While weaker earnings reports often create an inconvenient price dip, the results can be more severe when it aligns with an overall market correction.
Salesforce.com, inc.(NYSE: CRM) experienced such a situation, falling 20% off the fresh high in a matter of days. Yet, in such situations market often overreacts, creating new opportunities.
Q3 Earnings Results
- Non-GAAP EPS: US$1.27 (beat by US$0.35)
- GAAP EPS: US$0.47 (beat by US$0.50)
- Revenue: US$6.68b (beat by US$60m)
For Q4, the company is expecting revenue around US$7.22-7.23b, and earnings around US$0.72-73, below the expectations at US$0.81.
Furthermore, it was announced that current COO and president Bret Taylor would assume a co-CEO role, along with the current CEO Marc Benioff. Interestingly, Mr.Taylor has also been announced as Twitter's new board chairman.
Despite solid results, the sell-off is driven mainly by conservative guidance, well below the analyst expectations. Analyst Brad Sills of Bank of America recognized this, pointing out that the company typically guides the fourth quarter more on the conservative side. Mr.Sills keeps a Buy rating with a price target of US$360.
Examining Salesforce Balance Sheet
You can click the graphic below for the historical numbers, but it shows that as of October 2021, salesforce.com had US$10.6b of debt, an increase of US$2.68b, over one year. However, it does have US$9.39b in cash, offsetting this, leading to net debt of about US$1.20b.
It is important to note that the company recently closed a huge acquisition of Slack for US$27b - the largest acquisition in its history by far.
How Healthy Is salesforce.com's Balance Sheet?
According to the last reported balance sheet, salesforce.com had liabilities of US$15.0b due within 12 months and liabilities of US$15.3b due beyond 12 months. Offsetting these obligations, it had cash of US$9.39b as well as receivables valued at US$4.02b due within 12 months. So its liabilities outweigh the sum of its cash and (near-term) receivables by US$17.0b.
Given salesforce.com has a large market capitalization of US$246.2b, it's hard to believe these liabilities pose much threat. However, we think it is worth keeping an eye on its balance sheet strength, as it may change over time. But either way, salesforce.com has virtually no net debt, so it's fair to say it does not have a heavy debt load.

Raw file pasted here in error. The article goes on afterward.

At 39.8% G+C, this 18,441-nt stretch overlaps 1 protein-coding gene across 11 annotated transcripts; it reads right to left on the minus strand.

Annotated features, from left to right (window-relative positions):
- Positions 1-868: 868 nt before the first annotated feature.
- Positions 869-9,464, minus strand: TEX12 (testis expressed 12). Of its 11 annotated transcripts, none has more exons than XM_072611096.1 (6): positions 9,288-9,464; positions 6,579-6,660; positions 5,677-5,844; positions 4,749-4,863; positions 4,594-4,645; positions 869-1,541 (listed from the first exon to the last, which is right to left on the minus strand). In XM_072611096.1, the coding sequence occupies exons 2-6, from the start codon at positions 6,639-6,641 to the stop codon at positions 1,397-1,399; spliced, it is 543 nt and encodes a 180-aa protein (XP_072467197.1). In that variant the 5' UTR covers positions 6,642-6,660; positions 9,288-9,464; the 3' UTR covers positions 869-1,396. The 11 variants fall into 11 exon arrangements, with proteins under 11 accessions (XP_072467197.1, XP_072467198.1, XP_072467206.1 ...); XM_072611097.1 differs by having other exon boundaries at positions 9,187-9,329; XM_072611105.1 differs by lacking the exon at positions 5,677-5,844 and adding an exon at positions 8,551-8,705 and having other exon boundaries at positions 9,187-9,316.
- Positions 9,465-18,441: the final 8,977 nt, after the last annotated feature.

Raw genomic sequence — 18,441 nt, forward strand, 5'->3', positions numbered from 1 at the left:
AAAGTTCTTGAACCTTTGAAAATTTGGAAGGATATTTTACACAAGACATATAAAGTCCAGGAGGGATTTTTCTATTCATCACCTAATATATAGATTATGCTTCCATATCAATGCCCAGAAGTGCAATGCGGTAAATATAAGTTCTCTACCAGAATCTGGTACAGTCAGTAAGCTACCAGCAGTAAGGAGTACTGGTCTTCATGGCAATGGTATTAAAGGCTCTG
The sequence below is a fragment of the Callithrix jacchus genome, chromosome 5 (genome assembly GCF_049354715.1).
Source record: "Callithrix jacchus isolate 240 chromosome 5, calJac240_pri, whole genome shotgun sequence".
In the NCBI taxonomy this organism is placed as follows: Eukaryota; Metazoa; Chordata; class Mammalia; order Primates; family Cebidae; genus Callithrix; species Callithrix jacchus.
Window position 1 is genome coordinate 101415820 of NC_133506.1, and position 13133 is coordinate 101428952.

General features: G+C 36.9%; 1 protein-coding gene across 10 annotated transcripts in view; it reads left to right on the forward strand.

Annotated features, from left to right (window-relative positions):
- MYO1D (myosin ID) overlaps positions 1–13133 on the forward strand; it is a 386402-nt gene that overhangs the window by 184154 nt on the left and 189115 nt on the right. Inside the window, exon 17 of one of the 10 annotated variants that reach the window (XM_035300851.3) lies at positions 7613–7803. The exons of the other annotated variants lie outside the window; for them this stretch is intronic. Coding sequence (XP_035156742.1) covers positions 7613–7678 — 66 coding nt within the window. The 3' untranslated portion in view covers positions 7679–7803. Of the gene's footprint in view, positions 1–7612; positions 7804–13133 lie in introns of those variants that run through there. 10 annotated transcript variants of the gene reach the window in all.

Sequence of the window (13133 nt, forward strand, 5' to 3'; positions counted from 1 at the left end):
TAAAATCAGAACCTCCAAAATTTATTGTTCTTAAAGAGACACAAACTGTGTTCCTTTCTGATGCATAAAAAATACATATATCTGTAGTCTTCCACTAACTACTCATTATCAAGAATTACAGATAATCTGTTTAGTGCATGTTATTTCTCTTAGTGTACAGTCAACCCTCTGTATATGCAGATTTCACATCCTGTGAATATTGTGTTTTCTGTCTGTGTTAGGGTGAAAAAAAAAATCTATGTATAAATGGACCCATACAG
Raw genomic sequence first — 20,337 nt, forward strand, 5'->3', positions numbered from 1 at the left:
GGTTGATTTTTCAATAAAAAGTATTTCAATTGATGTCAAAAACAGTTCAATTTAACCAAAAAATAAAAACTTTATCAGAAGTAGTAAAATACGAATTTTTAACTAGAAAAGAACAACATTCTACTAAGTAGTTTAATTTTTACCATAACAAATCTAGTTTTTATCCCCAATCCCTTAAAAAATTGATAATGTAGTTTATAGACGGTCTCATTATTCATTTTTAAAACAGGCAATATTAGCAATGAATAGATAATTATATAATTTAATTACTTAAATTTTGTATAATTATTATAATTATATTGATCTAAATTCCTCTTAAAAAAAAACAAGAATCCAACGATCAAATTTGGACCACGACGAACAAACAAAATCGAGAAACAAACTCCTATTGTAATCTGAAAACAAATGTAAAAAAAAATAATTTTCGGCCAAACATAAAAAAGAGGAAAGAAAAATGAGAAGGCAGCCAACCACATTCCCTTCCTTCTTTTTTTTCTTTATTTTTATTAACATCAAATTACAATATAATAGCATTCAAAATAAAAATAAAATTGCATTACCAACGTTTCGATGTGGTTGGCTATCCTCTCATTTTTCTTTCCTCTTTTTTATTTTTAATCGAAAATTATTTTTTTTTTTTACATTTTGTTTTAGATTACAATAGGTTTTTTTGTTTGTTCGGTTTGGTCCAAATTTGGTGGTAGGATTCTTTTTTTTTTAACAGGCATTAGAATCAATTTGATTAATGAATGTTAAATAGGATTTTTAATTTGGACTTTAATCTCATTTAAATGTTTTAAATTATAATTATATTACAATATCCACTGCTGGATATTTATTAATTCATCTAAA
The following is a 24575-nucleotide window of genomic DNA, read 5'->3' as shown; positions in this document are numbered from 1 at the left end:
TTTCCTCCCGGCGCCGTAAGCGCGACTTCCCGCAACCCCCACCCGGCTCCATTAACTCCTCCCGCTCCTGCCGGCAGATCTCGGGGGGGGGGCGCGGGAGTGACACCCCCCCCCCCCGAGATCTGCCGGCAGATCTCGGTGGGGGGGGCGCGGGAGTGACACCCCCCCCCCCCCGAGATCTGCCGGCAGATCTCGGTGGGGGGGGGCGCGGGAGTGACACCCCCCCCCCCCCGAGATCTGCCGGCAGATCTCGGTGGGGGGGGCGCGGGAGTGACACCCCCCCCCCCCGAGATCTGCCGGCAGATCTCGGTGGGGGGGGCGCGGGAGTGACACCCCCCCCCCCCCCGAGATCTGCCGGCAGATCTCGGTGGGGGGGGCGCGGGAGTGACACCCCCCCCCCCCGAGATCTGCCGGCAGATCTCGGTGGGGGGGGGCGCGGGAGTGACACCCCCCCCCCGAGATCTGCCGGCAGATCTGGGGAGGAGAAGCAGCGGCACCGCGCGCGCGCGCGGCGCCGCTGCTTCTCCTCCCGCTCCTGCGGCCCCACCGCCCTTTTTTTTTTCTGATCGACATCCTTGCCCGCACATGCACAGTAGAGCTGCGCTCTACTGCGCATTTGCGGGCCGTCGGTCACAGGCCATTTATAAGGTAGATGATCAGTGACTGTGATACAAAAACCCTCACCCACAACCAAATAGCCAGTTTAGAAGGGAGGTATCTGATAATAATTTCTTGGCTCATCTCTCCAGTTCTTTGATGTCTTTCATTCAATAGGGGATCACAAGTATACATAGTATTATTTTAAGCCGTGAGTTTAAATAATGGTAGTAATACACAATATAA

To size up a company's debt relative to its earnings, we calculate its net debt divided by its earnings before interest, tax, depreciation, and amortization (EBITDA) and its earnings before interest and tax (EBIT) divided by its interest expense (its interest cover). This way, we consider both the absolute quantum of the debt and the interest rates paid on it.
With net debt sitting at just 0.30 times EBITDA, salesforce.com is arguably pretty conservatively geared. And it boasts an interest cover of 7.3 times, which is more than adequate. Even more impressive was the fact that salesforce.com grew its EBIT by 245% over twelve months. That boost will make it even easier to pay down debt from now on.
When analyzing debt levels, the balance sheet is the obvious place to start. But ultimately, the future profitability of the business will decide if salesforce.com can strengthen its balance sheet over time. So if you want to see what the professionals think, you might find this free report on analyst profit forecasts to be interesting.
Finally, a company can only pay off debt with cash, not accounting profits. So we always check how much of that EBIT is translated into free cash flow. Over the last three years, salesforce.com produced more free cash flow than EBIT. There's nothing better than incoming cash when it comes to staying in your lenders' good graces.
Impressive Acquisitions with Debt Under Control
Happily, salesforce.com's impressive conversion of EBIT to free cash flow implies it has the upper hand on its debt. And that's just the beginning of the good news since its EBIT growth rate is also very heartening.
Over the last few years, the company made some impressive acquisitions like Slack, Tableau, Mulesoft, or Demandware - totaling over US$50b. Yet, the company seems to have handled the debt reasonably well. Considering this range of factors, it appears that salesforce.com is quite handy with its debt, and the risks seem well managed. So we're not worried about the use of a bit of leverage on the balance sheet.
There's no doubt that we learn most about debt from the balance sheet. But ultimately, every company can contain risks that exist outside of the balance sheet. For example - salesforce.com has 3 warning signs we think you should be aware of.
If, after all that, you're more interested in a fast-growing company with a rock-solid balance sheet, then check out our list of net cash growth stocks without delay.
Simply Wall St analyst Stjepan Kalinic and Simply Wall St have no position in any of the companies mentioned. This article is general in nature. We provide commentary based on historical data and analyst forecasts only using an unbiased methodology and our articles are not intended to be financial advice. It does not constitute a recommendation to buy or sell any stock and does not take account of your objectives, or your financial situation. We aim to bring you long-term focused analysis driven by fundamental data. Note that our analysis may not factor in the latest price-sensitive company announcements or qualitative material.